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Pricey repair bills on the chopping block at TDSB

Fernando Morales/The Globe and Mail

Admitting to an entrenched culture of overspending on routine repair jobs at the Toronto District School Board, director of education Chris Spence has promised to clamp down on maintenance and construction at Canada's largest school board.

In an interview Tuesday, Dr. Spence said he has experienced the board's long history of paying big money for basic work. When he was an administrator at Lawrence Heights Middle School, nearly 15 years ago, "We wanted to get some painting done," he said, "and the cost was extraordinary."

Rather than reporting his concerns to headquarters, he opted not to have the work done. He suspects that many principals have come to accept high costs for routine jobs – painting, installing pencil sharpeners or signs – as unavoidable.

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"I think it's just become very entrenched in the TDSB culture," he said.

He heard similar concerns repeated at a principal's meeting earlier this year where a school administrator described being charged more than $140 to have a pencil sharpener installed.

"We're embarrassed to have to deal with this in such a public way, but these are taxpayer dollars," said Dr. Spence.

In order to improve accountability, the board is implementing a new electronic system that will flag work orders that exceed standard costs. Starting next fall, payments will be centrally controlled rather than dolled out by individual schools and the board has requested funding from the Ministry of Education to conduct a deep operational review of its Facility Services department.

While the Ministry of Education did not outright say that it supported the TDSB's plan for an external audit, a spokesperson for Laurel Broten said "it's always good for boards to take a critical look at spending and how to make the best use of our public education dollars."

This is a delicate time for the board to face allegations of waste, just months after trustees voted to eliminate jobs in order to balance the TDSB's nearly $3-billion budget.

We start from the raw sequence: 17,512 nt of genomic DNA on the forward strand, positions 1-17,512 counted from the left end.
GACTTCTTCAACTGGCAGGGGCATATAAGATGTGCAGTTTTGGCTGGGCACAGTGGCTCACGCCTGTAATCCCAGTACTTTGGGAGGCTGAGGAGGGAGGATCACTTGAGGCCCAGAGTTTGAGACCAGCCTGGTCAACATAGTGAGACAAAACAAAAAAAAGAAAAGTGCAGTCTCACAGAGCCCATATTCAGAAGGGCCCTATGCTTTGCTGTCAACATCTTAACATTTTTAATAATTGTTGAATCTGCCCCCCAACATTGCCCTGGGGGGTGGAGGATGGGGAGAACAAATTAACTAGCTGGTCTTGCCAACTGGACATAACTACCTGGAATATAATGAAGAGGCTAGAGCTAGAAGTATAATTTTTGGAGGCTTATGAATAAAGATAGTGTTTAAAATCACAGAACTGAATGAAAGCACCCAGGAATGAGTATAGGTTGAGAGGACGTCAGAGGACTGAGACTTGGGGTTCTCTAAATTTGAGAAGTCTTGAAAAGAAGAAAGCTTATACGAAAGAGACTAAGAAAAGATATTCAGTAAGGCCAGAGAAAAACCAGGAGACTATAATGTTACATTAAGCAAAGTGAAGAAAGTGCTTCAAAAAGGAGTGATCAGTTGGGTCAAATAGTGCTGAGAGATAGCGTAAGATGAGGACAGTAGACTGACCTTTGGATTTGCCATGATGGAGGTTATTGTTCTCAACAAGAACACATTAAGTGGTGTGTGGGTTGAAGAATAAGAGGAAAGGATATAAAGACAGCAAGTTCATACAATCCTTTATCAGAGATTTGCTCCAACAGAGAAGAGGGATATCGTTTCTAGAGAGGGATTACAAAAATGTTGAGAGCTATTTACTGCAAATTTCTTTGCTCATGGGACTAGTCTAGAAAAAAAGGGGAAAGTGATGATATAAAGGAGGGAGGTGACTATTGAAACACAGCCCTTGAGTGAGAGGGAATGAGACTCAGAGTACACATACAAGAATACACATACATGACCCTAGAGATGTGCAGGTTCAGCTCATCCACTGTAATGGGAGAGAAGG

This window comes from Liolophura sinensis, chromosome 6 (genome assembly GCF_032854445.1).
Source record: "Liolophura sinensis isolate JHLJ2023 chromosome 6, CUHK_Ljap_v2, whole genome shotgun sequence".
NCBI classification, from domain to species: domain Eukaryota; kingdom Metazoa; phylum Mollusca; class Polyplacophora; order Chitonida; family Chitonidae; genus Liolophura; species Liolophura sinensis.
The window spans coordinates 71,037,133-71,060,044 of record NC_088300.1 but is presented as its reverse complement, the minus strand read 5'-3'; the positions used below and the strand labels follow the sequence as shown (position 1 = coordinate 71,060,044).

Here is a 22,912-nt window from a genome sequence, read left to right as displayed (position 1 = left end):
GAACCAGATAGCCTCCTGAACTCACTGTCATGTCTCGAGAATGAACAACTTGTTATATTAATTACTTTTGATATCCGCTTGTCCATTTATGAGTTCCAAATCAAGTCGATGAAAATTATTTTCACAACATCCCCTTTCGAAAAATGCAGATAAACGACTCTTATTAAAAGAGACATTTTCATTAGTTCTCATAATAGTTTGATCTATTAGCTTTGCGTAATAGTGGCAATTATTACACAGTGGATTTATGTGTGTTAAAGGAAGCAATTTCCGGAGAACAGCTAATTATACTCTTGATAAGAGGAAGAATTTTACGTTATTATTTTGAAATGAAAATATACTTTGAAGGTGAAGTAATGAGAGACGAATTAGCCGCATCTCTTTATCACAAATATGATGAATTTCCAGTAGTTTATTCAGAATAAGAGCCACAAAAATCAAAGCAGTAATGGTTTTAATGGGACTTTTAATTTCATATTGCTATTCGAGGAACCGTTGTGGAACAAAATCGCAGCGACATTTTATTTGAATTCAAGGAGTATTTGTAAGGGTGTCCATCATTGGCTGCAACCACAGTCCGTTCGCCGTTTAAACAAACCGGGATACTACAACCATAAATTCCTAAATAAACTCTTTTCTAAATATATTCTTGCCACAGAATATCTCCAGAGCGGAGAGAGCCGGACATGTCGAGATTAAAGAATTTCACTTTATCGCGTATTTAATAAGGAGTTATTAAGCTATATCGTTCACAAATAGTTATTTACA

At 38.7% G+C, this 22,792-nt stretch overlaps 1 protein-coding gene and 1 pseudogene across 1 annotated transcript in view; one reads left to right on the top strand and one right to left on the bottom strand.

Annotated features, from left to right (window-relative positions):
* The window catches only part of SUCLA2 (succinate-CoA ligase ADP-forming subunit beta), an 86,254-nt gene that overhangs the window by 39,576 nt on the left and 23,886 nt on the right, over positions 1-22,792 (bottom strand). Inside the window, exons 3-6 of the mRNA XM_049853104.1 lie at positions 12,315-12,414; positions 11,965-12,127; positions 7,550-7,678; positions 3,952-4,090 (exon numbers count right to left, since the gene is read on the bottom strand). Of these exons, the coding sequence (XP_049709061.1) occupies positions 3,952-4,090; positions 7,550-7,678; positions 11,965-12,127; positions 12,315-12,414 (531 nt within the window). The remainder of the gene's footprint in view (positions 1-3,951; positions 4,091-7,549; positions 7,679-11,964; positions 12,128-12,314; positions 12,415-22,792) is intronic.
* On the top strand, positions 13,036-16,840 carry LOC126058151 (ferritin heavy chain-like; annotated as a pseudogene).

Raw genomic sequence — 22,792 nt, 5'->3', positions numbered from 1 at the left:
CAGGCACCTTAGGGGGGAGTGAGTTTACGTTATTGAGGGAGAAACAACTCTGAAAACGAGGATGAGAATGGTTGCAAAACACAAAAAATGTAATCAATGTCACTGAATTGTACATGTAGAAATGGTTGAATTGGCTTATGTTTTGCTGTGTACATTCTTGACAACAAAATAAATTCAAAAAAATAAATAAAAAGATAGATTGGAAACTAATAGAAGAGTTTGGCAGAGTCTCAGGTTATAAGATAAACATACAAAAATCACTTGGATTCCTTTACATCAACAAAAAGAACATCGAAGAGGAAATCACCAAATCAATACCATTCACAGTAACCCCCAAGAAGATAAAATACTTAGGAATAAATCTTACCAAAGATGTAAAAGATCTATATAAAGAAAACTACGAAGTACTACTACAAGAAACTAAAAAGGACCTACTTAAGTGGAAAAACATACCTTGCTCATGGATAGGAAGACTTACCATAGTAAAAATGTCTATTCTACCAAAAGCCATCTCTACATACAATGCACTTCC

There are approximately 900 plumbers, electricians and other skilled workers who do work for the TDSB through a long-standing and exclusive contract with the Maintenance and Construction Skilled Trades Council. That contract expires at the end of August. A Toronto Star investigation recently found evidence that workers were inflating charges for jobs such as sign and electrical outlet installations, something union leaders have denied.

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Union leader Jimmy Hazel did not return requests for comment Tuesday.

At a Special Operations and Facilities Management committee meeting next week, TDSB Chair Chris Bolton said he expects staff to report back on what has been done thus far with the concerns raised over excessive spending, as well as outline short- and long-term goals to mitigate the problem. Additionally, Dr. Spence will likely report back on discussions with the ministry regarding funding for an operational audit.

"It's good business practice to have audits and checks randomly on projects, but we also need to ramp up in terms of looking for anomalies," Mr. Bolton said. "We need to work out this problem once and for all."

Mr. Bolton said that the board's facilities manager, Angelos Bacopoulos, has begun to crack down on spending issues and brought in several supervisory staff several months ago, prior to the Star's investigation.

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